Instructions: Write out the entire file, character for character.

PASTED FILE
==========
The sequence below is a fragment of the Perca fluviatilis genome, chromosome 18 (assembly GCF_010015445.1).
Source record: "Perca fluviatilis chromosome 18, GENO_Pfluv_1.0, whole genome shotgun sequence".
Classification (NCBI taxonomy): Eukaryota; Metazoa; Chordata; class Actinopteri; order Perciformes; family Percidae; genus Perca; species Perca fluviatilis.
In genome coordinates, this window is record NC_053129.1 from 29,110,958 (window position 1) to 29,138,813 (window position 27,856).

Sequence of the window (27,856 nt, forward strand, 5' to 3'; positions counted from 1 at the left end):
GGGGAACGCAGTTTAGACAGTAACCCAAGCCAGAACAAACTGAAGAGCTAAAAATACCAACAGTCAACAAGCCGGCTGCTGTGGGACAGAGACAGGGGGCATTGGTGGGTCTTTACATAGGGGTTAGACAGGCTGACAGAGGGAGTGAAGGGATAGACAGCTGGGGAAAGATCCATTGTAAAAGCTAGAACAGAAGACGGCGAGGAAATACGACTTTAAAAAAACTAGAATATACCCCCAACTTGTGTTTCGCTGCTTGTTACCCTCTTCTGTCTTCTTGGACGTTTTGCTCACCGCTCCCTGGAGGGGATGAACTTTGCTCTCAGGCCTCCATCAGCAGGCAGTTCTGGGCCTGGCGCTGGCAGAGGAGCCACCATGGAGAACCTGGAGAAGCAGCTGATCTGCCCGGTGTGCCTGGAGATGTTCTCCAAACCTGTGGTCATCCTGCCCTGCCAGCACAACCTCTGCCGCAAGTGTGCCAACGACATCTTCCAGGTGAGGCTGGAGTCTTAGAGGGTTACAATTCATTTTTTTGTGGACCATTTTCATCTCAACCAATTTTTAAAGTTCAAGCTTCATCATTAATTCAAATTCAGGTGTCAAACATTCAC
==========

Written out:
The sequence below is a fragment of the Perca fluviatilis genome, chromosome 18 (assembly GCF_010015445.1).
Source record: "Perca fluviatilis chromosome 18, GENO_Pfluv_1.0, whole genome shotgun sequence".
Classification (NCBI taxonomy): Eukaryota; Metazoa; Chordata; class Actinopteri; order Perciformes; family Percidae; genus Perca; species Perca fluviatilis.
In genome coordinates, this window is record NC_053129.1 from 29,110,958 (window position 1) to 29,138,813 (window position 27,856).

Sequence of the window (27,856 nt, forward strand, 5' to 3'; positions counted from 1 at the left end):
GGGGAACGCAGTTTAGACAGTAACCCAAGCCAGAACAAACTGAAGAGCTAAAAATACCAACAGTCAACAAGCCGGCTGCTGTGGGACAGAGACAGGGGGCATTGGTGGGTCTTTACATAGGGGTTAGACAGGCTGACAGAGGGAGTGAAGGGATAGACAGCTGGGGAAAGATCCATTGTAAAAGCTAGAACAGAAGACGGCGAGGAAATACGACTTTAAAAAAACTAGAATATACCCCCAACTTGTGTTTCGCTGCTTGTTACCCTCTTCTGTCTTCTTGGACGTTTTGCTCACCGCTCCCTGGAGGGGATGAACTTTGCTCTCAGGCCTCCATCAGCAGGCAGTTCTGGGCCTGGCGCTGGCAGAGGAGCCACCATGGAGAACCTGGAGAAGCAGCTGATCTGCCCGGTGTGCCTGGAGATGTTCTCCAAACCTGTGGTCATCCTGCCCTGCCAGCACAACCTCTGCCGCAAGTGTGCCAACGACATCTTCCAGGTGAGGCTGGAGTCTTAGAGGGTTACAATTCATTTTTTTGTGGACCATTTTCATCTCAACCAATTTTTAAAGTTCAAGCTTCATCATTAATTCAAATTCAGGTGTCAAACATTCAC